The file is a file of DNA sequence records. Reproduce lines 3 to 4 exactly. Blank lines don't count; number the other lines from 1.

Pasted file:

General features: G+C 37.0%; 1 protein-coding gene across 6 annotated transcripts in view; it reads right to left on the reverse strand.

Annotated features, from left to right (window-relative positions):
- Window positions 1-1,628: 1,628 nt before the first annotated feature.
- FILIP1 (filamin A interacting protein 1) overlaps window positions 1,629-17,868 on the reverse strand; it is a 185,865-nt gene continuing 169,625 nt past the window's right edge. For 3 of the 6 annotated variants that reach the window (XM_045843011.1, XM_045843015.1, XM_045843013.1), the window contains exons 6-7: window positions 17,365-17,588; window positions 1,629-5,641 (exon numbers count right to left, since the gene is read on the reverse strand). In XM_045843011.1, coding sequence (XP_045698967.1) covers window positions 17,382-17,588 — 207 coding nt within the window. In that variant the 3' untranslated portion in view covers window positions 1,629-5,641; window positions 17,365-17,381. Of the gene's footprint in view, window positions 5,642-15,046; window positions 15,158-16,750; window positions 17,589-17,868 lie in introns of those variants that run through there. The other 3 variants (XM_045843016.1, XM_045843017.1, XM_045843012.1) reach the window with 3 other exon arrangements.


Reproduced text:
- Window positions 1-1,628: 1,628 nt before the first annotated feature.
- FILIP1 (filamin A interacting protein 1) overlaps window positions 1,629-17,868 on the reverse strand; it is a 185,865-nt gene continuing 169,625 nt past the window's right edge. For 3 of the 6 annotated variants that reach the window (XM_045843011.1, XM_045843015.1, XM_045843013.1), the window contains exons 6-7: window positions 17,365-17,588; window positions 1,629-5,641 (exon numbers count right to left, since the gene is read on the reverse strand). In XM_045843011.1, coding sequence (XP_045698967.1) covers window positions 17,382-17,588 — 207 coding nt within the window. In that variant the 3' untranslated portion in view covers window positions 1,629-5,641; window positions 17,365-17,381. Of the gene's footprint in view, window positions 5,642-15,046; window positions 15,158-16,750; window positions 17,589-17,868 lie in introns of those variants that run through there. The other 3 variants (XM_045843016.1, XM_045843017.1, XM_045843012.1) reach the window with 3 other exon arrangements.